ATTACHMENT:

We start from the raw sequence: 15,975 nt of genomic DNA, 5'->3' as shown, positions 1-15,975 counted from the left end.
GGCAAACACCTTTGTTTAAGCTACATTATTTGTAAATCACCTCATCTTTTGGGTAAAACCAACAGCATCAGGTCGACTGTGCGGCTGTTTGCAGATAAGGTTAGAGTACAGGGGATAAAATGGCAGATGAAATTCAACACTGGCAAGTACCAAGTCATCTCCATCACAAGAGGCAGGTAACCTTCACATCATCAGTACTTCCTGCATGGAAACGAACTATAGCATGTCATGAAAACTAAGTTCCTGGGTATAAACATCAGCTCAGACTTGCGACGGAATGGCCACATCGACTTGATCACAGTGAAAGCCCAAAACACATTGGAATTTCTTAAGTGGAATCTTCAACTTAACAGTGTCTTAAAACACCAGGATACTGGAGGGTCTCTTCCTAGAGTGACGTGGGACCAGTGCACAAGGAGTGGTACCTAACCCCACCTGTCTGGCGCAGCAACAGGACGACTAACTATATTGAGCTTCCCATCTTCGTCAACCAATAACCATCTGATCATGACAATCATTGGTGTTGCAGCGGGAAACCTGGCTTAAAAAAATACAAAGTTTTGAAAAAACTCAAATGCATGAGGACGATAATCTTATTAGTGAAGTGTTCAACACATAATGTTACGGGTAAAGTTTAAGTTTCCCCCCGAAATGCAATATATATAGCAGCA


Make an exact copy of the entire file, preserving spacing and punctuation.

We start from the raw sequence: 15,975 nt of genomic DNA, 5'->3' as shown, positions 1-15,975 counted from the left end.
GGCAAACACCTTTGTTTAAGCTACATTATTTGTAAATCACCTCATCTTTTGGGTAAAACCAACAGCATCAGGTCGACTGTGCGGCTGTTTGCAGATAAGGTTAGAGTACAGGGGATAAAATGGCAGATGAAATTCAACACTGGCAAGTACCAAGTCATCTCCATCACAAGAGGCAGGTAACCTTCACATCATCAGTACTTCCTGCATGGAAACGAACTATAGCATGTCATGAAAACTAAGTTCCTGGGTATAAACATCAGCTCAGACTTGCGACGGAATGGCCACATCGACTTGATCACAGTGAAAGCCCAAAACACATTGGAATTTCTTAAGTGGAATCTTCAACTTAACAGTGTCTTAAAACACCAGGATACTGGAGGGTCTCTTCCTAGAGTGACGTGGGACCAGTGCACAAGGAGTGGTACCTAACCCCACCTGTCTGGCGCAGCAACAGGACGACTAACTATATTGAGCTTCCCATCTTCGTCAACCAATAACCATCTGATCATGACAATCATTGGTGTTGCAGCGGGAAACCTGGCTTAAAAAAATACAAAGTTTTGAAAAAACTCAAATGCATGAGGACGATAATCTTATTAGTGAAGTGTTCAACACATAATGTTACGGGTAAAGTTTAAGTTTCCCCCCGAAATGCAATATATATAGCAGCA